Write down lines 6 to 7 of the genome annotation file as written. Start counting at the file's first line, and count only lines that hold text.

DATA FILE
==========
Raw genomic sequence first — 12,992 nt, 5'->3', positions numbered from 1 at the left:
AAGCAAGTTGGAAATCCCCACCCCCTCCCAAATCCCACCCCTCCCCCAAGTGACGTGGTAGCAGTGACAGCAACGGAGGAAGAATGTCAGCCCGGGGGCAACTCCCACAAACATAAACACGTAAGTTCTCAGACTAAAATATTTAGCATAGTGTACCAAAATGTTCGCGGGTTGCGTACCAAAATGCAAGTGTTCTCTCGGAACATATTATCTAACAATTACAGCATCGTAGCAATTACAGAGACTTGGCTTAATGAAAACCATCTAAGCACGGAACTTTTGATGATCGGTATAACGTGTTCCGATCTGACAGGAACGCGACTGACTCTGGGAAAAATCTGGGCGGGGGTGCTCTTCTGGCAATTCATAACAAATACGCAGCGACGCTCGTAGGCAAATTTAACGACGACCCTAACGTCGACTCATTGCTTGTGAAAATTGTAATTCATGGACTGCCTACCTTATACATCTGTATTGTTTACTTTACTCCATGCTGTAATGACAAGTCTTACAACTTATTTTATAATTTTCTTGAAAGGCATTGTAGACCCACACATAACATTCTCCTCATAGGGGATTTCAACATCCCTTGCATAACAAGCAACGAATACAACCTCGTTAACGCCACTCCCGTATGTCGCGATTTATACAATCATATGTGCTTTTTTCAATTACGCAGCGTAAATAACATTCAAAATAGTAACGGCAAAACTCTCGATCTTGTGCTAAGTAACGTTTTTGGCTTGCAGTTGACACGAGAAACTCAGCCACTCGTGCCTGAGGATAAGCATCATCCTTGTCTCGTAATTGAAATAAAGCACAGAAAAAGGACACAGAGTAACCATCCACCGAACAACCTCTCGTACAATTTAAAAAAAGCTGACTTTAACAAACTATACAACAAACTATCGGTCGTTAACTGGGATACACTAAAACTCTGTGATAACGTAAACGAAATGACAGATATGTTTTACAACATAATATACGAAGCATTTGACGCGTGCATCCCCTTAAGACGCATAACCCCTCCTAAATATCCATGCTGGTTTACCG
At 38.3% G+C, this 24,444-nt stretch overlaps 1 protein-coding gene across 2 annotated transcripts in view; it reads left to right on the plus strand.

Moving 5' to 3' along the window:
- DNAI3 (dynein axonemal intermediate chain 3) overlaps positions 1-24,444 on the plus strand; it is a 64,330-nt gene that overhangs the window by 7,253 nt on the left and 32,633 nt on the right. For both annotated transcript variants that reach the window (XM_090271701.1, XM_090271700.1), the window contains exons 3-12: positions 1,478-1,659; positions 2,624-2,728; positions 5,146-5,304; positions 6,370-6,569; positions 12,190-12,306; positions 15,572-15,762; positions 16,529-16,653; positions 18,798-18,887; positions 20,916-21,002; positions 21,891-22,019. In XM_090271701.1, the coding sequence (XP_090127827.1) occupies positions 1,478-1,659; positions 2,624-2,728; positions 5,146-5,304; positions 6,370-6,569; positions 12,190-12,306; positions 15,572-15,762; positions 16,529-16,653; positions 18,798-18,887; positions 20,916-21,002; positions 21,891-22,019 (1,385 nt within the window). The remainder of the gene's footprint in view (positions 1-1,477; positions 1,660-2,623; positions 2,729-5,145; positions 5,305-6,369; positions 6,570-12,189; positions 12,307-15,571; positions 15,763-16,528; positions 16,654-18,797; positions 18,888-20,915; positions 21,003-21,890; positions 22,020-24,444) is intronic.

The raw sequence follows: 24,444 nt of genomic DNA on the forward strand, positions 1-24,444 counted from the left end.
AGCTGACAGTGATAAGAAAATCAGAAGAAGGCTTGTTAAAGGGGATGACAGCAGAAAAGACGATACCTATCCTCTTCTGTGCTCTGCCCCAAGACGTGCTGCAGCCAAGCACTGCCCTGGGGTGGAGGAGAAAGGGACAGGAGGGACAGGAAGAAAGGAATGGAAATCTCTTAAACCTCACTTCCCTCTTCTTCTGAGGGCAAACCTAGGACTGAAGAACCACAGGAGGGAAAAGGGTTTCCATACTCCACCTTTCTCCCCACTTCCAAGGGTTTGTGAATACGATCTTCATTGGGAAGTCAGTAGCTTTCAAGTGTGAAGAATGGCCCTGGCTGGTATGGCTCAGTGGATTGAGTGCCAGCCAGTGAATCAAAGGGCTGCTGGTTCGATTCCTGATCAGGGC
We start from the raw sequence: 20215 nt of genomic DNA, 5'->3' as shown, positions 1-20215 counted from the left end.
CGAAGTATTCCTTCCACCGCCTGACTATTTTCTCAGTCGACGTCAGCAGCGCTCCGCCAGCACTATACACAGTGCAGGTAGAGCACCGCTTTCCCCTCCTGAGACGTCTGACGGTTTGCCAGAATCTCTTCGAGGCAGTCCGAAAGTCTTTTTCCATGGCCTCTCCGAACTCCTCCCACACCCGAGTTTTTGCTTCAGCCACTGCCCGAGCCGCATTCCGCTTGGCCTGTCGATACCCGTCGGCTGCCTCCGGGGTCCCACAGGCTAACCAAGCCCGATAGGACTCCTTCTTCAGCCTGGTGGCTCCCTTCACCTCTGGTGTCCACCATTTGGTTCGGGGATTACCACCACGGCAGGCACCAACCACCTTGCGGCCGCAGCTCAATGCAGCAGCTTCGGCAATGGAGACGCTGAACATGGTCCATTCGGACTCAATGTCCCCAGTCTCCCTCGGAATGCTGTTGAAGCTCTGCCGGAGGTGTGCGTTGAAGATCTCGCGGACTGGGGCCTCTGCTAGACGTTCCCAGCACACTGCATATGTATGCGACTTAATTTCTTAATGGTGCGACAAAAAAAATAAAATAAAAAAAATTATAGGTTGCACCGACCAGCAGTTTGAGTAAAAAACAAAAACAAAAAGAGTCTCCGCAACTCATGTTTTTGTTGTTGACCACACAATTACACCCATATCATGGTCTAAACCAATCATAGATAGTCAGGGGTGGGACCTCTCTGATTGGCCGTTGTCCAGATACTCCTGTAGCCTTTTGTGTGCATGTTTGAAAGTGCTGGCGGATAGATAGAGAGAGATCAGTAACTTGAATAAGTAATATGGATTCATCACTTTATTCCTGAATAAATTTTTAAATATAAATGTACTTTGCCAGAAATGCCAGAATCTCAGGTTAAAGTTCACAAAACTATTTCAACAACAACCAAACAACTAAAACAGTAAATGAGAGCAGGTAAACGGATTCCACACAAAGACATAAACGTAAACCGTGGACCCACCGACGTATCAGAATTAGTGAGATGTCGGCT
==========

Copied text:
The raw sequence follows: 24,444 nt of genomic DNA on the forward strand, positions 1-24,444 counted from the left end.
AGCTGACAGTGATAAGAAAATCAGAAGAAGGCTTGTTAAAGGGGATGACAGCAGAAAAGACGATACCTATCCTCTTCTGTGCTCTGCCCCAAGACGTGCTGCAGCCAAGCACTGCCCTGGGGTGGAGGAGAAAGGGACAGGAGGGACAGGAAGAAAGGAATGGAAATCTCTTAAACCTCACTTCCCTCTTCTTCTGAGGGCAAACCTAGGACTGAAGAACCACAGGAGGGAAAAGGGTTTCCATACTCCACCTTTCTCCCCACTTCCAAGGGTTTGTGAATACGATCTTCATTGGGAAGTCAGTAGCTTTCAAGTGTGAAGAATGGCCCTGGCTGGTATGGCTCAGTGGATTGAGTGCCAGCCAGTGAATCAAAGGGCTGCTGGTTCGATTCCTGATCAGGGC